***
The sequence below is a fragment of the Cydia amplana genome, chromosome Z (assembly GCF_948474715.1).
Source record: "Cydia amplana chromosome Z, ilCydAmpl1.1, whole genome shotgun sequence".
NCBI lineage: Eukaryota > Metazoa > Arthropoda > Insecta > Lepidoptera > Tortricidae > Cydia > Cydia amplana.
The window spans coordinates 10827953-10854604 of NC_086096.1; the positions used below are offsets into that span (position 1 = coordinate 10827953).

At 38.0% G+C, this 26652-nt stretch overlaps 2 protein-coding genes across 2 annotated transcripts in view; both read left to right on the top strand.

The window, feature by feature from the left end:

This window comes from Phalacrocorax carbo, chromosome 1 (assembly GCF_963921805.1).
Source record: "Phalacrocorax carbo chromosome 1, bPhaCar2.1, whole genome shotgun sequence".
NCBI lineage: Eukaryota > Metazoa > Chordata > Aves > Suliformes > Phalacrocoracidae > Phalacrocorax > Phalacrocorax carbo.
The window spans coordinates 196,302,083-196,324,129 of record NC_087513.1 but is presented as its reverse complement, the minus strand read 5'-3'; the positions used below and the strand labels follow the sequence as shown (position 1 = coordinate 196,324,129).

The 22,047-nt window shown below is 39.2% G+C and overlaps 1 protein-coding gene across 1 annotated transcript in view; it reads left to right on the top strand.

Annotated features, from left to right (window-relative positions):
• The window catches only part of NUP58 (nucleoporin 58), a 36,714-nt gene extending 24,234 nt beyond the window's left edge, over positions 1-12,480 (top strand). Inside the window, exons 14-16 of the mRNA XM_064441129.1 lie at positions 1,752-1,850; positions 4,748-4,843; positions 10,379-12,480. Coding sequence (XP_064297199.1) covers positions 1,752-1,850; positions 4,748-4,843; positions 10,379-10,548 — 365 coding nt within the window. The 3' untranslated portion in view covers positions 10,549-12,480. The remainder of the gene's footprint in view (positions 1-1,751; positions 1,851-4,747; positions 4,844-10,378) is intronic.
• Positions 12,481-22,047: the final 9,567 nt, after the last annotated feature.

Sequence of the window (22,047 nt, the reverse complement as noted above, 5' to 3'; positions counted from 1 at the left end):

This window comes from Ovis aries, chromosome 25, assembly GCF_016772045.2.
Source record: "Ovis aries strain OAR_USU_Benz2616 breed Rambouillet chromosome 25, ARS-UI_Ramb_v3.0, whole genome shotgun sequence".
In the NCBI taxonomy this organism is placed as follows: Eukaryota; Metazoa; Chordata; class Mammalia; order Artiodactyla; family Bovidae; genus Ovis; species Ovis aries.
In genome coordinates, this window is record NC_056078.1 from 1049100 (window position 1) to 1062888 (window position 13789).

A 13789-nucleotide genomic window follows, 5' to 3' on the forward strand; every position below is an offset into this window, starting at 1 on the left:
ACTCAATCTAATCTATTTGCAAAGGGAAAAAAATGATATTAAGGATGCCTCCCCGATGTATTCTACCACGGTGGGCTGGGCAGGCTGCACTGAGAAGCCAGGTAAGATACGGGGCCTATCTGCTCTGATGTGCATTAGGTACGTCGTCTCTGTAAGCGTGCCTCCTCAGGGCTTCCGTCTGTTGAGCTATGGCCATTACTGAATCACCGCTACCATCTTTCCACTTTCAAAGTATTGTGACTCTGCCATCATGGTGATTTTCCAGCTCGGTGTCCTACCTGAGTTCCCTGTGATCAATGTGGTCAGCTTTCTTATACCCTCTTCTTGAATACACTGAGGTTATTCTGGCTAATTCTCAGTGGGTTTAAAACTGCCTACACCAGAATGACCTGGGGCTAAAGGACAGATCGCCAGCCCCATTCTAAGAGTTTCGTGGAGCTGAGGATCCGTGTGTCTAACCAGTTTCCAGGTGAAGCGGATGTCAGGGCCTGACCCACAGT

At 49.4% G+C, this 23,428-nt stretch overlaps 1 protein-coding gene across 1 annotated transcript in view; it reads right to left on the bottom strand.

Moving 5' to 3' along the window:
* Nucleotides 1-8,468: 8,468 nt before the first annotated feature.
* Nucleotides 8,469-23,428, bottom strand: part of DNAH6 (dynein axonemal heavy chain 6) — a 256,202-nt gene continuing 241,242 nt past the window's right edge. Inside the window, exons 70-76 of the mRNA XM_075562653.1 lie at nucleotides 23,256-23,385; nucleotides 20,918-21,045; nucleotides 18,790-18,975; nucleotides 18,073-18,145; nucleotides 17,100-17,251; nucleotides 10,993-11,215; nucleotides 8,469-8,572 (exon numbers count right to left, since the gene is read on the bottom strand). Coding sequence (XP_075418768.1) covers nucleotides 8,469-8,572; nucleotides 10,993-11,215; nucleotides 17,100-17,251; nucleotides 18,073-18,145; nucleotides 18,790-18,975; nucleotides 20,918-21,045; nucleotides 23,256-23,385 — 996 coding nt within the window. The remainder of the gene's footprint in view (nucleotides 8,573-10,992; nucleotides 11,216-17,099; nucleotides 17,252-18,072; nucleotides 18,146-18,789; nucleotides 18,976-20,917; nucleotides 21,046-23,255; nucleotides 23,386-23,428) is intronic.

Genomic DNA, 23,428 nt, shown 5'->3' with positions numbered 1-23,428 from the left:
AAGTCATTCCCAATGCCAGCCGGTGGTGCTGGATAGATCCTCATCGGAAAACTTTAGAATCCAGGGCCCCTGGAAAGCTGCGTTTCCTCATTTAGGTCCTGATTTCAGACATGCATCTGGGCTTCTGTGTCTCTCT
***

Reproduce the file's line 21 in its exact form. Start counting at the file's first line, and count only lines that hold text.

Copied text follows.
ACTCAATCTAATCTATTTGCAAAGGGAAAAAAATGATATTAAGGATGCCTCCCCGATGTATTCTACCACGGTGGGCTGGGCAGGCTGCACTGAGAAGCCAGGTAAGATACGGGGCCTATCTGCTCTGATGTGCATTAGGTACGTCGTCTCTGTAAGCGTGCCTCCTCAGGGCTTCCGTCTGTTGAGCTATGGCCATTACTGAATCACCGCTACCATCTTTCCACTTTCAAAGTATTGTGACTCTGCCATCATGGTGATTTTCCAGCTCGGTGTCCTACCTGAGTTCCCTGTGATCAATGTGGTCAGCTTTCTTATACCCTCTTCTTGAATACACTGAGGTTATTCTGGCTAATTCTCAGTGGGTTTAAAACTGCCTACACCAGAATGACCTGGGGCTAAAGGACAGATCGCCAGCCCCATTCTAAGAGTTTCGTGGAGCTGAGGATCCGTGTGTCTAACCAGTTTCCAGGTGAAGCGGATGTCAGGGCCTGACCCACAGT